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The Price of a Good Night’s Sleep

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Posted on Feb 7, 2012
hotelworkersrising.org

By Scott Tucker

The price of a good night’s sleep should not be low wages and high injury rates among hotel workers. We must keep in mind that a degree of class mobility is compatible with the usual class cruelty. For anyone who does not belong to the very capstone of the American social pyramid, the old slogan of the labor movement is gaining a new and terrible meaning: An injury to one is an injury to all.

That’s why Out and Occupy, a new group of gay, lesbian, bisexual, queer and transgender people inspired by the Occupy Wall Street movement, will be celebrating an early Valentine’s Day on Feb. 11 with the hotel workers of Hyatt Andaz West Hollywood and with members of the progressive labor union Unite Here. We’ve had enough of a bad romance with corporate serial seducers, and we’re breaking up with “gay friendly” businesses that don’t respect workers of all sexual persuasions. I am not a saint of any kind nor a professional revolutionary. My own case is simpler: I worked in some low wage jobs when I was young, but today I am a middle-class writer who prefers to travel and rest in comfort. But just step outside our doors and what do we find? We are lost in the dark woods of the “free market,” and the wolves do not just happen to be other human beings. No, they happen to be the ruling class. So enough already with the ghastly glamour of “arriving,” always upward and onward, in the same old grand ballroom of grand illusions.

Click here for information about the event described in this column.

I am writing a public appeal for solidarity with the hotel workers of Los Angeles, but you should know where I come from. I do not digress, but I do insist on the personal dimension of any political movement. I come from a family fractured in part by the American class system, but also from a movement of radical social change often dismissed to this day as a “wedge issue” and as “identity politics.” To the Democratic Party I owe nothing, and to the “progressives” who now urge us all to vote by rote for the candidates of their choice I owe my continuing resistance. Barely 12 percent of American workers are now members of labor unions, and the burden of blame does not rest only with the Republican Party. If we measure the evidence in truly historical scales of justice, then career politicians of the Democratic Party also bear a heavy share of responsibility for unleashing the “free market” on working people. Bill Clinton played a leading role in the deregulation of banks and Wall Street. Barack Obama rehired many of the old regime Clintonistas back into his campaign of “hope and change.”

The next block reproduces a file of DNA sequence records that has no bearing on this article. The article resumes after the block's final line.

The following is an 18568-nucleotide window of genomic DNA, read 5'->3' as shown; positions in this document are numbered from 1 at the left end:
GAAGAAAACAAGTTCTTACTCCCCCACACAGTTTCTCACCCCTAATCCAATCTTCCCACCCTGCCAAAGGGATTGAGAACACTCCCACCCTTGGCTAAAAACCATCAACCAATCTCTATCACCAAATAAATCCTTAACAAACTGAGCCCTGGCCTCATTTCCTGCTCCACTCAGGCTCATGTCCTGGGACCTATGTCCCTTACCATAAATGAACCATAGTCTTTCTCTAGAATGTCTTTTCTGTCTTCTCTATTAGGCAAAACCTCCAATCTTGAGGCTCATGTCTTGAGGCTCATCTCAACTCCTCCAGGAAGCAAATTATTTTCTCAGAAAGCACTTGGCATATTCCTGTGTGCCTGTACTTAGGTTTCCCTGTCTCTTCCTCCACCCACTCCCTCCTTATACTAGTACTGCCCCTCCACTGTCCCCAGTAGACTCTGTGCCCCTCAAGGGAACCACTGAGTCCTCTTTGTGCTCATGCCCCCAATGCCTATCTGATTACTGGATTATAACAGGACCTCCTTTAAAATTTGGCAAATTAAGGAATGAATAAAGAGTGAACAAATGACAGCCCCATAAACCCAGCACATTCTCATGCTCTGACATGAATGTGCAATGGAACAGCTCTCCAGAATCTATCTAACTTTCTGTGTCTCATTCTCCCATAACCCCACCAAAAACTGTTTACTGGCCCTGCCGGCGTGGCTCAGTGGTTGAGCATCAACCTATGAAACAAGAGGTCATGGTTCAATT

Nearly all hotel housekeepers are women, and the majority are women of color and immigrants. Corporate hotel chains such as Hyatt, Hilton, Starwood and Marriott have increased both the amount and the pace of work done by housekeepers in recent years, with high rates of injury documented by a team of researchers from four universities and Unite Here in a 2009 article in the American Journal of Industrial Medicine. Among 50 hotel properties of five companies examined in the report, Hyatt housekeepers had the highest overall rate of injuries. Lifting heavy mattresses, scrubbing bathroom floors and clearing trash will take a physical toll on the sturdiest worker. Understaffing and unsafe work conditions add to the dangers and injuries. Housekeepers at some Hyatt hotels clean as many as 30 rooms a day, nearly double the number generally required at hotels with good union contracts.

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Yet the Human Rights Campaign (HRC) Foundation, with expensive headquarters in Washington, D.C., has repeatedly named Hyatt as one of the “Best Places to Work for LGBT Equality,” and in the case of the Hyatt hotel chain this tribute means a 100 percent rating on the Corporate Equality Index, an annual survey sponsored by HRC. The LGBT acronym means lesbian, gay, bisexual and transgender, and HRC is the wealthiest lobbying group in Washington claiming to champion the civil rights of the LGBT communities.